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21:26 GMT +3 hours22 December 2014
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Medvedev Says He’s Pleased to Learn Future Pension Size

Russia
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As Russian officials put the finishing touches on a new pension plan that would peg Russian citizens’ retirement money to their labor record and wages, Prime Minister Dmitry Medvedev said Wednesday that he was pleased to learn his future pension size was more than $2,000 a month.

BLAGOVESHCHENSK, Bashkiria, July 3 (RIA Novosti) – As Russian officials put the finishing touches on a new pension plan that would peg Russian citizens’ retirement money to their labor record and wages, Prime Minister Dmitry Medvedev said Wednesday that he was pleased to learn his future pension size was more than $2,000 a month.

Medvedev calculated his future pension during a visit to a local pension fund in the city of Blagoveshchensk in the Volga Republic of Bashkiria by using an online pension calculator recently launched by Russia’s Labor Ministry.

The calculator takes into account the citizen’s year of birth, earnings, labor record as well as whether he or she would work beyond the retirement age of 55 for women and 60 for men.

The pension fund staff suggested that Medvedev enter the figure of 100,000 rubles ($3,000) as his monthly wage, to which the premier said he would enter his real wage of 200,000 rubles. Medvedev also put that he would work 10 years after he reached his retirement age.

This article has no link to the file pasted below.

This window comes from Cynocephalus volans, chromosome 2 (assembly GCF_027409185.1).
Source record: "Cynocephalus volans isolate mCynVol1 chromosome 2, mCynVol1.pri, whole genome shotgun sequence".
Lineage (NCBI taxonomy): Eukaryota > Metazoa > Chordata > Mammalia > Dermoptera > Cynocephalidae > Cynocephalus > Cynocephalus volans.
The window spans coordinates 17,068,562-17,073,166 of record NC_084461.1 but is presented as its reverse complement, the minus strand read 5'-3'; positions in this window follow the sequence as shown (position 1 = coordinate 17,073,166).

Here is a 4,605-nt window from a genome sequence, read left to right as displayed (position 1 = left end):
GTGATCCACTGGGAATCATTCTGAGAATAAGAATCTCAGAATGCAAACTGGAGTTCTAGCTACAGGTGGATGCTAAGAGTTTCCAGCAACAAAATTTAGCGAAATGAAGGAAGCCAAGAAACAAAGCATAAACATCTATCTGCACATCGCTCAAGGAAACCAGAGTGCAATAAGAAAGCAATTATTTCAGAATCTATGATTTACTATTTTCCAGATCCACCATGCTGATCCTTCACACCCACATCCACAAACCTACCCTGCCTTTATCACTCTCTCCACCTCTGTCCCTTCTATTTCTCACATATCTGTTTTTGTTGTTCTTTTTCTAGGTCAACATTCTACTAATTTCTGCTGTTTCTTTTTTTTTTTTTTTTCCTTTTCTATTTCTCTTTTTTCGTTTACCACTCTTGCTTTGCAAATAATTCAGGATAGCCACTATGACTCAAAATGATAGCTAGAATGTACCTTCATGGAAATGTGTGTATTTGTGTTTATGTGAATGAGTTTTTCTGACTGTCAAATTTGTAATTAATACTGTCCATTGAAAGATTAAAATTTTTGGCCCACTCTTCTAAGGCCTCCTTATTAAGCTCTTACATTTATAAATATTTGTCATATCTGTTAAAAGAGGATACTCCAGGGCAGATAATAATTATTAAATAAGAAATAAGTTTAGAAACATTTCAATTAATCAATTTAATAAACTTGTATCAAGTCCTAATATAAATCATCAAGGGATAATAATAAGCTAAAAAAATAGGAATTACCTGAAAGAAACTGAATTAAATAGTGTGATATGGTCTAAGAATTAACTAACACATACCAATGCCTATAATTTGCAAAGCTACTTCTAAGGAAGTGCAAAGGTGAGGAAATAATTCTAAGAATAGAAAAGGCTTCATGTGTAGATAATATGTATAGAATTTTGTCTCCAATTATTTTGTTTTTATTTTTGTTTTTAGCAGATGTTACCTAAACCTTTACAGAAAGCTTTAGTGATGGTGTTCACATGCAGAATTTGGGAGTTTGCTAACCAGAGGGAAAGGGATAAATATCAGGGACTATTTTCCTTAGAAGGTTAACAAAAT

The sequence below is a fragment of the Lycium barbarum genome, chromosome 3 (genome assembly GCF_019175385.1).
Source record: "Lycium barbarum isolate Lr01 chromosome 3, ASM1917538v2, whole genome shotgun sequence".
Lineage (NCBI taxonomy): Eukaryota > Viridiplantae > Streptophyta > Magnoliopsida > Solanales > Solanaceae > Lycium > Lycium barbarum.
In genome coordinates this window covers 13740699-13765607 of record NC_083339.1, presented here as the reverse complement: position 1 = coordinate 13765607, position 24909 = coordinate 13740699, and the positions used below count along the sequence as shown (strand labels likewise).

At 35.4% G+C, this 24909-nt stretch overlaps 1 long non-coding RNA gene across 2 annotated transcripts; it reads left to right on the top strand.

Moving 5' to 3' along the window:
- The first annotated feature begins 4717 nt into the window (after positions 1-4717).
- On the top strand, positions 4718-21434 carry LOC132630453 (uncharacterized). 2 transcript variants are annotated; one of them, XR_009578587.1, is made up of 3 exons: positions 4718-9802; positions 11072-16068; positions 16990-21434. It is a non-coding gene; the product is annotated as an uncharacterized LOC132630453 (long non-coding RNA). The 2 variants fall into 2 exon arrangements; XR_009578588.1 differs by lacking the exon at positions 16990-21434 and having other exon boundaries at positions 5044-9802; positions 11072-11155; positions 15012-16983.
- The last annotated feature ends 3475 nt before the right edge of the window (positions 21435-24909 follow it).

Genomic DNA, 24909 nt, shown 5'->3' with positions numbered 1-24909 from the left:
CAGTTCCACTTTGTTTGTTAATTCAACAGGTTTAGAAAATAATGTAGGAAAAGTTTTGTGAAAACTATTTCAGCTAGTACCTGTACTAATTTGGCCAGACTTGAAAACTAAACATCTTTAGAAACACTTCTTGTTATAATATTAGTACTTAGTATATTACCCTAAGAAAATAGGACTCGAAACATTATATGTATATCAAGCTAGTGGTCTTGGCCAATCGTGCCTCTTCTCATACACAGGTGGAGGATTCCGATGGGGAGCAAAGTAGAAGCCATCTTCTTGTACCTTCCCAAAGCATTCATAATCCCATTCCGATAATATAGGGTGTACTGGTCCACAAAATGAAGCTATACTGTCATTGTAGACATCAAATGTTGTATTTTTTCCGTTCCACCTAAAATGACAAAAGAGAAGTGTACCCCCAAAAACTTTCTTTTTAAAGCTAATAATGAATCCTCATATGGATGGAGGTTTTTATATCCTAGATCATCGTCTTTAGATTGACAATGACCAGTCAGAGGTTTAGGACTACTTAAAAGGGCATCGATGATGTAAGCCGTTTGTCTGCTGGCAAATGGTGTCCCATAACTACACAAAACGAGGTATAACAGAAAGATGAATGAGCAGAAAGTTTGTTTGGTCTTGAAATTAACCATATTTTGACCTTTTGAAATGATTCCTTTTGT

After the premier entered all the data, the online calculator showed a monthly pension of 70,000 rubles ($2,100), which the fund’s staff said was not bad.

“But this is not just bad, this is a huge pension,” Medvedev said, adding that the additional 10 years of work beyond retirement age played a big role in his future pension size.

A 70,000-ruble monthly pension hardly compares with Russia’s current average pension of about 10,000 rubles ($300) and average wages of about 30,000 rubles ($900) a month.

As the country’s population is aging and its workforce is expected to shrink, the Russian government is struggling to resolve the problem of where to find money to pay pensions for the growing number of retirees. Encouraging Russians to continue working after their retirement is seen as an alternative to raising the retirement age.

 

Tags:
pension age, pension reform, Dmitry Medvedev, Bashkiria, Blagoveshchensk